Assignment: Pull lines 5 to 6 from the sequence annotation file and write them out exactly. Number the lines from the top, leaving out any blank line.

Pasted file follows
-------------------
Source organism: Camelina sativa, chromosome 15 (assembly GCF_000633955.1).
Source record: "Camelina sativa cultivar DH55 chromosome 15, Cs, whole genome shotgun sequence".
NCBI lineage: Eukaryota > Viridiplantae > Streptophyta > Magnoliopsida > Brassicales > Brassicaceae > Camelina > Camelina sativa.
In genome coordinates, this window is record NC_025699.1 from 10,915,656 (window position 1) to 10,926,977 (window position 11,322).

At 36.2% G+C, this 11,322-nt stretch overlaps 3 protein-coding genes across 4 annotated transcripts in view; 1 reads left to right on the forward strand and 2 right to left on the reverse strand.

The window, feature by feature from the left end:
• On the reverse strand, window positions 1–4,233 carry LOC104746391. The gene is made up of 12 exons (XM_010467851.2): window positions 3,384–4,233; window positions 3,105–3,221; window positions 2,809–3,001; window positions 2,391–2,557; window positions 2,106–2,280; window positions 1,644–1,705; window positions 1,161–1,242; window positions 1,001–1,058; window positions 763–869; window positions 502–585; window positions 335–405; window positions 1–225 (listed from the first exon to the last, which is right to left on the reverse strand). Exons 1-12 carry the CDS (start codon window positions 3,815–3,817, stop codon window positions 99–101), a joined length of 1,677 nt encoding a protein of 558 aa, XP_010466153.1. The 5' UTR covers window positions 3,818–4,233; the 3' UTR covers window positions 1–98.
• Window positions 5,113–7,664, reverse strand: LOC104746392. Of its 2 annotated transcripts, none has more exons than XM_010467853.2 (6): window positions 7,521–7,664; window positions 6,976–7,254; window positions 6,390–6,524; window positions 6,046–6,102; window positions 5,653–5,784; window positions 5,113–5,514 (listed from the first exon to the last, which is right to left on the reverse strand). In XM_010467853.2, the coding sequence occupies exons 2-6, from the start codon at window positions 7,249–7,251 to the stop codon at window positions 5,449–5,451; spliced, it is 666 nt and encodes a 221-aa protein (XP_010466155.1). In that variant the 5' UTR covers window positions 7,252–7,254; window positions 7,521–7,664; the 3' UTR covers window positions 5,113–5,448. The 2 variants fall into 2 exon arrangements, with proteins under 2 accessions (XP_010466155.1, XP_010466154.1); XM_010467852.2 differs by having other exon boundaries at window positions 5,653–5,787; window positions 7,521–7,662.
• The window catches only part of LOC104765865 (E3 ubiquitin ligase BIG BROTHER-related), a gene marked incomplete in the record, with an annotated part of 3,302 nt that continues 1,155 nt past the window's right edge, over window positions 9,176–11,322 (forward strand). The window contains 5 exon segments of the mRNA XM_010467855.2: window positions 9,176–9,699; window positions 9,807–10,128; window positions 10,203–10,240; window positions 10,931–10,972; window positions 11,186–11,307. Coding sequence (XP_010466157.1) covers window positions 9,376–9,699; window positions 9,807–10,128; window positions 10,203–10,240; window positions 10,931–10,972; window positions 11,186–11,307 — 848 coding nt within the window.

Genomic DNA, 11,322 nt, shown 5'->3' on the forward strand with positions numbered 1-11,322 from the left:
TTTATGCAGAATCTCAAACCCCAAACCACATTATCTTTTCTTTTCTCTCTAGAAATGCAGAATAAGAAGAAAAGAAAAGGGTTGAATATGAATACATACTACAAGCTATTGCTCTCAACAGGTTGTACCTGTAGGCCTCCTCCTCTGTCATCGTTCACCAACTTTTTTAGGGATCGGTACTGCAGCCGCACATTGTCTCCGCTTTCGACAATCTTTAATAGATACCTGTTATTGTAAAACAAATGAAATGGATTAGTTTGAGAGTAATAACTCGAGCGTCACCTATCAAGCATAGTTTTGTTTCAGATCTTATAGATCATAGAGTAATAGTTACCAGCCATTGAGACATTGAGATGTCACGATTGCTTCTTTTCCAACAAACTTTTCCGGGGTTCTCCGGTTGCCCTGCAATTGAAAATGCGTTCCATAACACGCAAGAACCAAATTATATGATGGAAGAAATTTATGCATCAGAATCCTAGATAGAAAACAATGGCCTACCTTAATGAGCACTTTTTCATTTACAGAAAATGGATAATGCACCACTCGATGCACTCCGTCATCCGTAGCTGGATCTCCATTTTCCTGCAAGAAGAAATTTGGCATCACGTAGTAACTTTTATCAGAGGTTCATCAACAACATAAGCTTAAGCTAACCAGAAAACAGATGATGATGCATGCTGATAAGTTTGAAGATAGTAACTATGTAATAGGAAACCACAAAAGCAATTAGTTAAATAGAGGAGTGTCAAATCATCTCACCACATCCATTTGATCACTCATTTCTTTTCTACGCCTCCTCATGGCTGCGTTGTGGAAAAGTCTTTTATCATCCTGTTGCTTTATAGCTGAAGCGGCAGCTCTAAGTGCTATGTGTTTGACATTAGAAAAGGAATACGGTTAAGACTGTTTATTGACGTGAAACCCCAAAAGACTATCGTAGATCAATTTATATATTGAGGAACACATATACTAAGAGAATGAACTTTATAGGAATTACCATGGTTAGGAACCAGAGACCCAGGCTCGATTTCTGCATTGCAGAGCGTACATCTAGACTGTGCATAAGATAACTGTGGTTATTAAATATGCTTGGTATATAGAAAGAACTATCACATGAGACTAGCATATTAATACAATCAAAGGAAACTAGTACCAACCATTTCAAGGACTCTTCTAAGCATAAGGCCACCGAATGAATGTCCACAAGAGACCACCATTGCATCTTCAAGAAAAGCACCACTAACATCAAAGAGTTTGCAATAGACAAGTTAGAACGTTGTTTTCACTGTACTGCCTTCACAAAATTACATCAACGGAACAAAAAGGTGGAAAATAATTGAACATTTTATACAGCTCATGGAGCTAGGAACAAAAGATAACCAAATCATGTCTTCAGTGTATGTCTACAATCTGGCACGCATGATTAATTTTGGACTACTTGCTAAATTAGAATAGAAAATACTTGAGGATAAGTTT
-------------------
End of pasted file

At 36.2% G+C, this 11,322-nt stretch overlaps 3 protein-coding genes across 4 annotated transcripts in view; 1 reads left to right on the forward strand and 2 right to left on the reverse strand.

The window, feature by feature from the left end: